Ghostly Tales from Four Haunted National Parks

When you think of national parks, you probably think of pristine beauty and family road trips, not ghost stories and haunted hikes. But some of the most popular national parks in the United States come with a haunted tale or two. Think about it... Some national parks have been around for nearly two centuries, and millions of people visit these parks each year. It would be strange if they weren't haunted.

Take a look at some of the most haunted national parks in the country and read their ghostly tales, if you dare.

1. Grand Canyon National Park


A number of chilling stories can be told about the Grand Canyon, including one of a ranch worker crushed by a boulder and one involving two colliding passenger jets. But the most well-known Grand Canyon ghost story is that of the Wailing Woman. Also known as the Wandering Woman, this apparition can be seen haunting the North Rim of the Grand Canyon. Most stories claim this woman committed suicide in the 1920s after learning her husband and children died in a tragic hiking accident. Another story suspects this to be the spirit of a Native American who drowned her two children after learning their father married another woman. Either way, rangers and park guests alike have reported hearing wailing and moaning along the Transept Trail when no one was around. Some have even reported seeing the glowing figure of a woman in a white dress with blue flowers floating and disappearing along the trail.

Photo by Frank Pierson Photo by Frank Pierson

2. Great Smoky Mountains National Park


Great Smoky Mountains National Park is home to two famous hauntings, one good and one evil. It's been said that on Lake Fontana, a settler was murdered while searching for his daughter. On trails near the north side of this lake, hikers claim to see a mysterious light that leads them back to the trail head. The light is thought to be the spirit of the settler trying to prevent hikers from having the same fate as his lost daughter. The more ominous tale involves a witch disguised as an old woman. Cherokee legends say that U'tlun'ta, or the Spear-Finger, is a shape-shifting creature with skin as hard as rock and one index finger made of sharp stone. This creature is said to grab children and lull them to sleep by brushing its fingers through their hair while singing lullabies. Once the child is asleep, Spear-Finger uses its stony finger to cut out and eat the child's liver. The Cherokee were especially weary of this monster in the fall.

Photo by Ernest Duffoo Photo by Ernest Duffoo

3. Mammoth Cave National Park


Mammoth Cave National Park is one of the most haunted natural wonders in the world, earning this honor with the occurrence of over 150 documented paranormal events. Native Americans buried in the caverns can account for many of these hauntings. Also helping raise the spooky thermometer is the fact that the cave served as a tuberculosis hospital in the 1800s. This hospital wasn't very successful; a stone known as Corpse Rock can be found outside the remains of one of the cavern's "consumptive cabins," marking where bodies of patients killed by the disease were placed before burial. Some people say they can hear mysterious coughing near this rock and throughout the cavern. The most famous Mammoth Cave ghost story belongs to one of the cavern's guides during the Civil War. Cave guide Stephen Bishop was a slave who intended to buy freedom for himself and his wife, but he tragically died before having the chance to do so. Stephen Bishop is now buried in front of the cave's entrance. People have reported his spirit showing up during Violet City Lantern Tours, a ranger-led tour lit only by kerosene lanterns.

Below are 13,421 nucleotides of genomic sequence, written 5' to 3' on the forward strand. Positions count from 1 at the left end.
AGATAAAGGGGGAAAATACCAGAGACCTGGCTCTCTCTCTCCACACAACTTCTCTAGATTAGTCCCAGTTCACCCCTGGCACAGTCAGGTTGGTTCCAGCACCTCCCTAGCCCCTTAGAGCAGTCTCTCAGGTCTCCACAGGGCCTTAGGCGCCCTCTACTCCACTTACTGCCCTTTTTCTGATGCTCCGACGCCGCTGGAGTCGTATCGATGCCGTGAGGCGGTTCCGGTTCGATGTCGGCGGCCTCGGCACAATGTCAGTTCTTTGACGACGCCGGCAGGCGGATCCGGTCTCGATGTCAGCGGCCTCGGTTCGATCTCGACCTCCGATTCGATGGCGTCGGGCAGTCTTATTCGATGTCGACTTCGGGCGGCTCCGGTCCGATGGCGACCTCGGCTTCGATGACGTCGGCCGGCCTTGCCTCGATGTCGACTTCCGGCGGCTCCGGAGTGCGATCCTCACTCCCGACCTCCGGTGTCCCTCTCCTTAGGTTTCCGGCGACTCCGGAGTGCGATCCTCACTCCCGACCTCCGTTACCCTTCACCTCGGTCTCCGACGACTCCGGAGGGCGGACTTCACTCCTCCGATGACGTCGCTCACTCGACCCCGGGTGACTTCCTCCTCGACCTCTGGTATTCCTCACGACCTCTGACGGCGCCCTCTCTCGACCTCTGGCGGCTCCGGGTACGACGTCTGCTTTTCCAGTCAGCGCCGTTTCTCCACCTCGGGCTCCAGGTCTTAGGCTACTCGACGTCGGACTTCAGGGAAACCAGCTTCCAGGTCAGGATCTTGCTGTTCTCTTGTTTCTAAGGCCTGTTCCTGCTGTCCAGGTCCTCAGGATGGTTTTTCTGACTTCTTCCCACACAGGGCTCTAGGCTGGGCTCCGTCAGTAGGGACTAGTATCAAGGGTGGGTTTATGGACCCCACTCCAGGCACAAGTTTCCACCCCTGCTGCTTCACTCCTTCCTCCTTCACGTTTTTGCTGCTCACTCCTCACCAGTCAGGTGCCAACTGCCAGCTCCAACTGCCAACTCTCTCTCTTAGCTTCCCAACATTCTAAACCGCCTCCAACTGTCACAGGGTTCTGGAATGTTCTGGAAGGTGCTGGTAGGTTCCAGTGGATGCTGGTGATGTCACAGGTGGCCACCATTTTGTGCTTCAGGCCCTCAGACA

Photo by Jeff Kubina Photo by Jeff Kubina

4. Yosemite National Park


If you expect to be haunted at Yosemite National Park, I hope you're a good swimmer. The Miwok Native Americans believe that an evil wind known as Po-ho-no entices people to the edge of the park's waterfalls and then pushes them over the edge, leaving them to plummet to their deaths. Another water-dwelling spirit allegedly haunts Grouse Lake in the form of a young Native American boy. Visitors claim to have heard the puppy-like cries of a small child who drowned in the lake. According to legend, anyone who dares help this little boy will be pulled into the lake and drowned. Yosemite National Park guests also claim to have seen a number of Native American spirits lingering within the park's pine forests.

Yosemite National Park Photo by Mark Crawley


*Featured image photo by Esther Lee. This photo was modified.

Know of any other chilling National Park tales? Tell us your ghost stories in the comments!
Lauren Seidl
posted by
Lauren Seidl
Blogger at Sierra Trading Post
Lauren enjoys hiking, camping, climbing and exploring the outdoors. She's always up for trying something new, especially if it involves getting outside. When Lauren isn't out finding adventures in her home state of Colorado, she can be found writing as Sierra Trading Post's blogger.
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Comments (2)
DAWN
9/18/2016 at 6:27 PM
Beverly @ Quinault Lodge in Olympic Natl Park
TRAVIS
9/26/2016 at 2:15 AM
The plane crash in the Canyon involved two propeller driven aircraft, a DC-7 and a Super Constellation. Not jets.
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